Wood ID: Examination vs guessing
Response To:
What is this wood *PIC* ()

John K Jordan

Except in special cases it can be very difficult to correctly identify wood from photos of the side of a board. Even the lighting can throw off the color for distinctively colored woods. Unless the color/grain/ring structure wood is unusually distinctive you might get a variety of guesses - remember that ALL of them will be wrong except for one, if you are lucky.

For some idea of the wide variation within any species look at some of the pictures on these pages:

This article on the Wood Database tells how to examine wood and get started on identification. The most important thing and the thing to do first is to look at the end grain, section 7:

I use a good stereo low-power microscope but a small hand lens will do the job. This lighted loupe is inexpensive and very good:
They used to be $13, the last few I bought were $16, now I see they are $20. Think fast.

Some things:
- END GRAIN STRUCTURE The Wood Database article tells how to prepare the end grain of a small sample for visual examination. This is the most useful tool for general wood ID. Use a 10x magnifier to examine pore distribution, parenchyma, ray size, ring visibility/distribution, etc. First thing with hardwoods is to try to put it into one of these three categories: diffuse porous, ring porous, or semi-ring/semi-diffuse porous. The Wood Database has a good photo of the end grain for each wood listed. Note that some, especially some exotics, can be very difficult to differentiate from similar species.
- DENSITY Measure, weigh, and calculate density. Look up the density of candidate species in the Wood Database, consider moisture weight. This can eliminate a lot of candidates. Remember that density can vary so you won't have and exact number but close can help.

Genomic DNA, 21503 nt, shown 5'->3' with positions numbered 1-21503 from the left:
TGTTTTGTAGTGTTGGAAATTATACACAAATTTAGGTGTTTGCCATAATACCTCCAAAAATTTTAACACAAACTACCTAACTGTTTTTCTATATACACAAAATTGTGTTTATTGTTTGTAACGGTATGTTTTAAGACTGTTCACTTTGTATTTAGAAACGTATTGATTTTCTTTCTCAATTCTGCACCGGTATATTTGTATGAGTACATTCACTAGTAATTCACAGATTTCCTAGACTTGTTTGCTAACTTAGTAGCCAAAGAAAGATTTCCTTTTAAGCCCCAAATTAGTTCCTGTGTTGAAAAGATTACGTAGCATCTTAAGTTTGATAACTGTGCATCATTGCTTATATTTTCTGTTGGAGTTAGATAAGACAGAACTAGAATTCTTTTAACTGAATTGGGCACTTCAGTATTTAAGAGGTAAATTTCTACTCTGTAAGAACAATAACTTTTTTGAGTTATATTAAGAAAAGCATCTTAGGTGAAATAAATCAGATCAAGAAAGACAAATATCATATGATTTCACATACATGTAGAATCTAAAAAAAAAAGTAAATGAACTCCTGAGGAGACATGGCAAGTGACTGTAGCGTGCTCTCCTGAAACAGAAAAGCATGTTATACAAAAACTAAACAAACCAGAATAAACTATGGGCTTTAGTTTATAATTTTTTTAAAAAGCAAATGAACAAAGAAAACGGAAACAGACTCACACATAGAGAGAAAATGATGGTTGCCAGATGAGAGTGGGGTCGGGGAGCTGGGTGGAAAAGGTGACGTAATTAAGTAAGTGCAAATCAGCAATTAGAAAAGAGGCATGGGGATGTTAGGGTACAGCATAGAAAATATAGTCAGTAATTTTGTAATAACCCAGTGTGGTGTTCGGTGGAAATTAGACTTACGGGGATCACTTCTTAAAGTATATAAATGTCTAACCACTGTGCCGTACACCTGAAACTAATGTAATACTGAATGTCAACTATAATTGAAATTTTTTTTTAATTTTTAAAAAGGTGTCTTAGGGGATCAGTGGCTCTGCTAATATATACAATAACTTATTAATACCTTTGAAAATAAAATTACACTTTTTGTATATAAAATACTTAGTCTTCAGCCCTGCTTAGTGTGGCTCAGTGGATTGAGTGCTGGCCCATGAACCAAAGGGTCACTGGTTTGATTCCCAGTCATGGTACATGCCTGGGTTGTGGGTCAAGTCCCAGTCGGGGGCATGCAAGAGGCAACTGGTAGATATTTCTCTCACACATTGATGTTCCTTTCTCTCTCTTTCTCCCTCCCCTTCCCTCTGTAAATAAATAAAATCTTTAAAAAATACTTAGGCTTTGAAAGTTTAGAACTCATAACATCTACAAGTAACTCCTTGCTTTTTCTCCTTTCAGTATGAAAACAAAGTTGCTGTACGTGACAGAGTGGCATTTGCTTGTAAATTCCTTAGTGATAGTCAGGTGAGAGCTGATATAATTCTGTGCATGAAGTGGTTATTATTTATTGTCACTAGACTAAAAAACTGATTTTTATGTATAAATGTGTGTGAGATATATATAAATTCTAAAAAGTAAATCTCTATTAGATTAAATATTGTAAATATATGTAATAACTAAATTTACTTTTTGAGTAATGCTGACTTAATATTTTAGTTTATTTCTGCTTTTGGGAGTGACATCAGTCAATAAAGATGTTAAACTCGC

- ODOR Some species have very distinctive smells. Until you have experience with them it helps to get a local experienced person to help.
- FLUORESCENCE Some species have a distinctive fluorescence under UV light. I use a good 365nm UV light but they can be expensive. This one is inexpensive and not bad:

Once you have some candidate guesses, look up each in the Wood Database and see if any are a good fit. The Hobbithouseinc web site is also a powerful resource.

The bottom of the Wood Database ID page under "Still Stumped?" tells how to send off a small sample for a free analysis.

For anyone interested in identifying wood this book is the best way I know to get started: Identifying Wood by R. Bruce Hoadley:
I've used mine so much half of the pages are falling out. I just ordered a spare. I've been meaning to do that for a long time.

BTW, I got interested in wood ID long ago at a turning club meeting when someone passed around a Show-and-Tell piece marked Cherry on the bottom. It was clearly ring porous! If marking a piece with a guess at least pick one that's believable based on pore size and distribution.


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